DEA holds event in Augusta teaching best practices on prescribing to Maine practitioners

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AUGUSTA, Maine (WABI) - The Drug Enforcement Administration held a special event in Augusta Wednesday aimed at giving practitioners the latest tools to help fight prescription drug abuse and addiction.

The Maine Practitioner Diversion Awareness Training was for DEA-registered doctors, dentists, physician assistants and more.

"We're in a crisis like we've never seen before," said Jon DeLena, Associate Special Agent in Charge of the DEA's New England Field Division. "We're losing 77,000 Americans to a drug overdose (every year). We've never experienced anything like this in our country."

Practitioners from around the state gathered to hear from the DEA and other speakers on best practices dealing with the drug epidemic.

The training included lessons on prescribing drugs as well as identifying methods of diversion and red flags.

"This is an opportunity to respond to the crisis that we're dealing with -- not just law enforcement anymore," said DeLena. "It's law enforcement, it's treatment, it's prevention, and education. I think when we all come together like this, it really shows what Mainers are all about."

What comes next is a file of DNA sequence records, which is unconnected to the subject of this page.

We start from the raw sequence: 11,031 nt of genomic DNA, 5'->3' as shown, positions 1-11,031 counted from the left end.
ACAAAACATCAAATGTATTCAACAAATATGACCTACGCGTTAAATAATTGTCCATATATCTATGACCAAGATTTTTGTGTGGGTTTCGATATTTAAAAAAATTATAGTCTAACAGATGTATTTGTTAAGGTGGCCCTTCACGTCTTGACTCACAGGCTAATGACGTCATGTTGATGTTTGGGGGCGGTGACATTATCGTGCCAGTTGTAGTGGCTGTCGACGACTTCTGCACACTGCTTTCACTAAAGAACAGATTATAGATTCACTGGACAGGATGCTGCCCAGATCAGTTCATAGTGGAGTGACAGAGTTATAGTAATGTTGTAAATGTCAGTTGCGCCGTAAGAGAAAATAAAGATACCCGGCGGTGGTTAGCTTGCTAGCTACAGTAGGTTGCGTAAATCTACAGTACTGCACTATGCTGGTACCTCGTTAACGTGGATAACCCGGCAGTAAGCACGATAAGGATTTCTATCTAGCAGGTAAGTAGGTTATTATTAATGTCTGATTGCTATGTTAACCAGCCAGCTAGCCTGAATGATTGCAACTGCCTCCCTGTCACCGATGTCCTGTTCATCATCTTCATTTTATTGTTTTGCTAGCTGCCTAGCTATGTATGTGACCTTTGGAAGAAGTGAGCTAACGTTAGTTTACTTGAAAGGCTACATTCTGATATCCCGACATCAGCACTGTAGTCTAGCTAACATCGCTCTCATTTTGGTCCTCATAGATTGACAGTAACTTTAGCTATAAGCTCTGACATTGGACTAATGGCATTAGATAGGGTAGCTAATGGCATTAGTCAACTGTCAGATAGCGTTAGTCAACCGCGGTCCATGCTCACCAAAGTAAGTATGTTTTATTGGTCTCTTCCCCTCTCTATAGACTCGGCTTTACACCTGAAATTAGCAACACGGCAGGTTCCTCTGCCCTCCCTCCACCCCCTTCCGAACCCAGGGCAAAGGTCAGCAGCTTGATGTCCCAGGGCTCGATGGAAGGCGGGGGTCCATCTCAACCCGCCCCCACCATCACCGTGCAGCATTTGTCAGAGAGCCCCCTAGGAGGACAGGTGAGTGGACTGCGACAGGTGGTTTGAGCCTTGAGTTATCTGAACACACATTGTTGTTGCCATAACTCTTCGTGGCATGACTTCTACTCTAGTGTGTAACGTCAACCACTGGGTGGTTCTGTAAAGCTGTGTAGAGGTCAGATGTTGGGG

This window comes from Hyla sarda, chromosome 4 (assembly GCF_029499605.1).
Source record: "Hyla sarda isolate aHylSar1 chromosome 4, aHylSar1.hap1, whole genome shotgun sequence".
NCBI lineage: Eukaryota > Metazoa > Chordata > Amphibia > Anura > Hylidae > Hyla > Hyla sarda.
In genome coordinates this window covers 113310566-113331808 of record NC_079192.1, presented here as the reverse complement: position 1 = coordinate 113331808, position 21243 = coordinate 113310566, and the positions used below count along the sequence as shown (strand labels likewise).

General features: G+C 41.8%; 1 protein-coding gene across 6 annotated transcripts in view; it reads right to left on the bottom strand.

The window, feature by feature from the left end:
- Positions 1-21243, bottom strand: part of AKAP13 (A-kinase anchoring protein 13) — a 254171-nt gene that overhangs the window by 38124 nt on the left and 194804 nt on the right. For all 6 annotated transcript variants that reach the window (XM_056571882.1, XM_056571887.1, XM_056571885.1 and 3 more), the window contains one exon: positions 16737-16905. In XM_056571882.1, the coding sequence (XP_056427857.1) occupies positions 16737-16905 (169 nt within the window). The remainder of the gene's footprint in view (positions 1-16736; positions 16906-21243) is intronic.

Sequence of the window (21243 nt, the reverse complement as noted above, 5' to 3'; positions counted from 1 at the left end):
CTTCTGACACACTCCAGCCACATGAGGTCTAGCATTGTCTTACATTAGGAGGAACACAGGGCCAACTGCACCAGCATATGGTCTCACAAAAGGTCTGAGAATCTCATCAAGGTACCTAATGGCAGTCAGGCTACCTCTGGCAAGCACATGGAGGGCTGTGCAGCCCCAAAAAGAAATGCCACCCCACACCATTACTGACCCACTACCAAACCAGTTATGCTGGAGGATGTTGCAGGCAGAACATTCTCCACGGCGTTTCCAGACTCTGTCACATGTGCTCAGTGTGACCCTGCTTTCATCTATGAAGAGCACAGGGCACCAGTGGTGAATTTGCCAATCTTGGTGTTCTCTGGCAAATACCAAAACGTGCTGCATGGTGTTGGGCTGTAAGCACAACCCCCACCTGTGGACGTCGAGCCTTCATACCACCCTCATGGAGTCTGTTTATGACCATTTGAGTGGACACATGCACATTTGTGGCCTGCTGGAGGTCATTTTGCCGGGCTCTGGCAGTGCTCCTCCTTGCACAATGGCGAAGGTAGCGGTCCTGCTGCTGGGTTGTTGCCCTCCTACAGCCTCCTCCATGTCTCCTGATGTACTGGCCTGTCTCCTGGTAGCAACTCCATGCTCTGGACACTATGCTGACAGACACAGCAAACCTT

"Maine's had a dramatic decrease, and we don't see the overprescribing that was pretty rampant," said Maine Director of Opioid Response Gordon Smith.

DeLena says even as states battle the drug crisis, Mexican cartels are creating even more dangerous drugs.

"We know now that the cartels in Mexico are manufacturing fake pills made with nothing but fentanyl inside them but made to look like a professional grade hydrocodone, oxycodone, percocet, xanax, and they're flooding our market with those pills," said DeLena.

Maine's Drug Czar Gordon Smith says he's focused on prevention and saving lives.

He says that programs they've been working on since the beginning of the year have already made a difference, such as treating people in jails and emergency rooms, and the expansion of naloxone/narcan across the state.

"I think the most important thing we've done is to change the tone around the state so that people know that we're serious about treating substance abuse disorder as a chronic illness, and getting people into treatment, and providing them with support in a non-judgmental way -- breaking down that stigma," said Smith.